Chinese renewable energy group Envision’s battery business is seeking potential investors, as it looks to fund a planned 30-fold expansion in its battery production capacity for electric vehicles (EV), the unit’s chief executive said.

Japan-based Envision Automotive Energy Supply Corporation (AESC), which supplies Nissan Motor Co and its alliance partners Renault and Mitsubishi Motors Corp, is also in talks with automakers in Japan, Europe, the United States and China for new supply deals, its chief executive Shoichi Matsumoto told Reuters.

Matsumoto declined to comment directly on whether the company was considering an initial public offering to fund its expansion plan, saying all options are on the table.

“We cannot rely solely on our parent company for financing,” he said.

Launched in 2007 as a joint venture between Nissan, NEC Corp and its subsidiary NEC TOKIN Corporation, the battery business was sold to China’s Envision Group in 2018.

It has been supplying batteries for Nissan’s EV Leaf, which had been the world’s top-selling EV, but sales of the vehicle started slowing in 2015. Envision AESC has also said it plans to supply batteries for Honda Motor Co and Mercedes-Benz.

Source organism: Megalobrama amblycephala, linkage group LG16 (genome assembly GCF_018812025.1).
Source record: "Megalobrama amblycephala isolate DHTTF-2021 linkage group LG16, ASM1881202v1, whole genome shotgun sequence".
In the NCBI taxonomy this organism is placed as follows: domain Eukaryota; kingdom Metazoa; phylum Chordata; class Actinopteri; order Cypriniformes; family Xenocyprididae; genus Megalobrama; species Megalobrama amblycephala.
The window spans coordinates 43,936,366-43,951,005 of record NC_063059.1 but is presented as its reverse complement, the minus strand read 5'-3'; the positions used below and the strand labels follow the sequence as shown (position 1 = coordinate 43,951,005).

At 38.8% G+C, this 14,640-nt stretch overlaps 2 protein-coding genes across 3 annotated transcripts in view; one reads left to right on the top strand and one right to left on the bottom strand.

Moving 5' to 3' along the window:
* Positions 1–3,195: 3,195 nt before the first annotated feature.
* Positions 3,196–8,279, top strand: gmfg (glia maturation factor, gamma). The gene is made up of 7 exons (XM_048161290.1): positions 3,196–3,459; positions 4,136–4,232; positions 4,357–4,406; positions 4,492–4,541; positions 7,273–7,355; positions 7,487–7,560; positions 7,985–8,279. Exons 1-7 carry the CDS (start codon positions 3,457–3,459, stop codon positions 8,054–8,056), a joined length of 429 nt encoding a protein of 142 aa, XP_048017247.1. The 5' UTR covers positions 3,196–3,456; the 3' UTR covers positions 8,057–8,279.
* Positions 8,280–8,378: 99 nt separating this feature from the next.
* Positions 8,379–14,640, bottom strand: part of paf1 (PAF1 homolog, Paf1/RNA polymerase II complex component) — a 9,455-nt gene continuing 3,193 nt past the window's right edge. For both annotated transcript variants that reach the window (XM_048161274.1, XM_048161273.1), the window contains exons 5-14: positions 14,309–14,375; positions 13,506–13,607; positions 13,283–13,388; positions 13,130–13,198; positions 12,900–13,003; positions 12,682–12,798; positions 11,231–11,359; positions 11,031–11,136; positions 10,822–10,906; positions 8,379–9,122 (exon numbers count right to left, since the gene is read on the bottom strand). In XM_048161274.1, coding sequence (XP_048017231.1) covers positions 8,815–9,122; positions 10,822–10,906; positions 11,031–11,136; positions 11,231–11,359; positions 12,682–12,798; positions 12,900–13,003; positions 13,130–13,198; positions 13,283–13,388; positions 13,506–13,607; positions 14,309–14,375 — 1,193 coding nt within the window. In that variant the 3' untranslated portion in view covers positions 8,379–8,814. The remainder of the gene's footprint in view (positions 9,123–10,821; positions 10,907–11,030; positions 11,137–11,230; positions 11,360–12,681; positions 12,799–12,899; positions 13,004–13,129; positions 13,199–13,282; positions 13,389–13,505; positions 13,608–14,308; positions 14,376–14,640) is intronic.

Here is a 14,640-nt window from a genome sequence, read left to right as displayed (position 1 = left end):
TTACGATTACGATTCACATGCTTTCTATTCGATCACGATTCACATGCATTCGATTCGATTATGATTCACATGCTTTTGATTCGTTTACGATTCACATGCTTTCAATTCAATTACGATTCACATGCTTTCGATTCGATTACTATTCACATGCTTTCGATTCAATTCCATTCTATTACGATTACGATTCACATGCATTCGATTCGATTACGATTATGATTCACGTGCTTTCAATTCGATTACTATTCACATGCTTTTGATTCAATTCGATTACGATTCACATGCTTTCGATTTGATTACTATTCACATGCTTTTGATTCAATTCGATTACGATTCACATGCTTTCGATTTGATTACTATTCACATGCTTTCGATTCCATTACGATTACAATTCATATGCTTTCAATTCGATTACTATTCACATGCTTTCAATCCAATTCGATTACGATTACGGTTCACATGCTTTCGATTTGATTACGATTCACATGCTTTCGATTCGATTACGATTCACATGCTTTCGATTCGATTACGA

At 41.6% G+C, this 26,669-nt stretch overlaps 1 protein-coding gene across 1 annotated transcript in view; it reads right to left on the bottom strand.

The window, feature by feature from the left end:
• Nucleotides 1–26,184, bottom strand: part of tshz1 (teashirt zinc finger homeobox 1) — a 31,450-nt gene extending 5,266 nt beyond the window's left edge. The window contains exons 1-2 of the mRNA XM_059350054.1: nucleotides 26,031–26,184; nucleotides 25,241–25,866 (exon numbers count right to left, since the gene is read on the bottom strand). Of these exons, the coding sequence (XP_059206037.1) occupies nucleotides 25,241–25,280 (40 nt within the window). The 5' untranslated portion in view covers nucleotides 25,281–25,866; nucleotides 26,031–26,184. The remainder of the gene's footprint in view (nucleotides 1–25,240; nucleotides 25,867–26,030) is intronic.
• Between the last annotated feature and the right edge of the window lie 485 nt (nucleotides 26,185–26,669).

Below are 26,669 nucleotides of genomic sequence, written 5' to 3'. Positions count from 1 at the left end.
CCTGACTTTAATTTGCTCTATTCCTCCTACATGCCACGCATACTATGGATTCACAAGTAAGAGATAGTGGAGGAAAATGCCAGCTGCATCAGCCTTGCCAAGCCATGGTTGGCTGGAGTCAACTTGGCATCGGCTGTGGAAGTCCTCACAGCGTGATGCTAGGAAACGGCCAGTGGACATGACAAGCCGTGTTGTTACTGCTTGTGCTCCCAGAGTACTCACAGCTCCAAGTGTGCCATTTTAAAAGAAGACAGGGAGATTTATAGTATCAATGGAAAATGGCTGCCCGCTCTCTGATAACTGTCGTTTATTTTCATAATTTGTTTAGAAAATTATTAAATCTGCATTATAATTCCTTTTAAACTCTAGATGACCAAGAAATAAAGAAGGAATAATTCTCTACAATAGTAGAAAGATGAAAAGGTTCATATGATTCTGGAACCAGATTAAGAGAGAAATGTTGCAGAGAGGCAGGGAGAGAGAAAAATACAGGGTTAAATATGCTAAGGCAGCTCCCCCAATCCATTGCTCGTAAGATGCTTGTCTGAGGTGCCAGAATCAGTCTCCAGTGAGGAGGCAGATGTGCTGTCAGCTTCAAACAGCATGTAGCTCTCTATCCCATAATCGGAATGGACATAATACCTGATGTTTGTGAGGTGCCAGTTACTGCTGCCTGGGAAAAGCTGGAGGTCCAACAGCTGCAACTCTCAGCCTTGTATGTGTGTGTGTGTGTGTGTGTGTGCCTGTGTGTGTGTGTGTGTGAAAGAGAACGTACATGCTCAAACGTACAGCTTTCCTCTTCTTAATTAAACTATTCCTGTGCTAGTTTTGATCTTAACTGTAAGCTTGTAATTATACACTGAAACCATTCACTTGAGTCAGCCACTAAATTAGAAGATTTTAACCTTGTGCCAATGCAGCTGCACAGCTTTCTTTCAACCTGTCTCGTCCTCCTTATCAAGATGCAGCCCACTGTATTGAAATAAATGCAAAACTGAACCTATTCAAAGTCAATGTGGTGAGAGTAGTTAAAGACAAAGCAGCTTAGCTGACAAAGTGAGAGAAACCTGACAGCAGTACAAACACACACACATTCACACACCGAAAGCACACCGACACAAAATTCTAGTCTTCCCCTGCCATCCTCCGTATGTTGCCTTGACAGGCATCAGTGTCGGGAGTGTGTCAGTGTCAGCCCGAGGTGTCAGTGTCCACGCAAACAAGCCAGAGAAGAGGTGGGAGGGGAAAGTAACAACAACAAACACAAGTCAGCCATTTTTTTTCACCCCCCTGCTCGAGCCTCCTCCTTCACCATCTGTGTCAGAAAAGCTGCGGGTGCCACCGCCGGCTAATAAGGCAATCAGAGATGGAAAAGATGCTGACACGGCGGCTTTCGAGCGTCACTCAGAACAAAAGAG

The company hopes to break into the top-tier EV supply rankings by leveraging its more than a decade of battery production experience.

“We have been able to devise a way to combine the quality and performance of Japanese technology with China’s sense of speed and cost competitiveness to gain a stronger competitive edge,” said the former Nissan executive.

Matsumoto said the company is aiming to expand its share in the global EV battery market by roughly five times to about 15% by 2025 or 2026.

The company is building additional factories in the United States, the UK, France, Spain, China and Japan, as it plans to raise its global battery production capacity 30-fold to 300 GWh per year by 2026.

It started with pouch-type batteries and is now also developing prismatic and cylindrical-type batteries to cater to a wider range of customers.

Matsumoto said Envision AESC is also aiming to offer a solid-state battery for EVs by 2027-2028, in line with Nissan’s target for the still-developing technology.

Solid-state battery technology involves a high-capacity energy storage device that improves on lithium-ion batteries, replacing the liquid or gel-form electrolyte with a solid, conductive material.

The new technology offers more energy density and better safety due to a lack of flammable components, but it is more expensive than lithium-ion cell technology.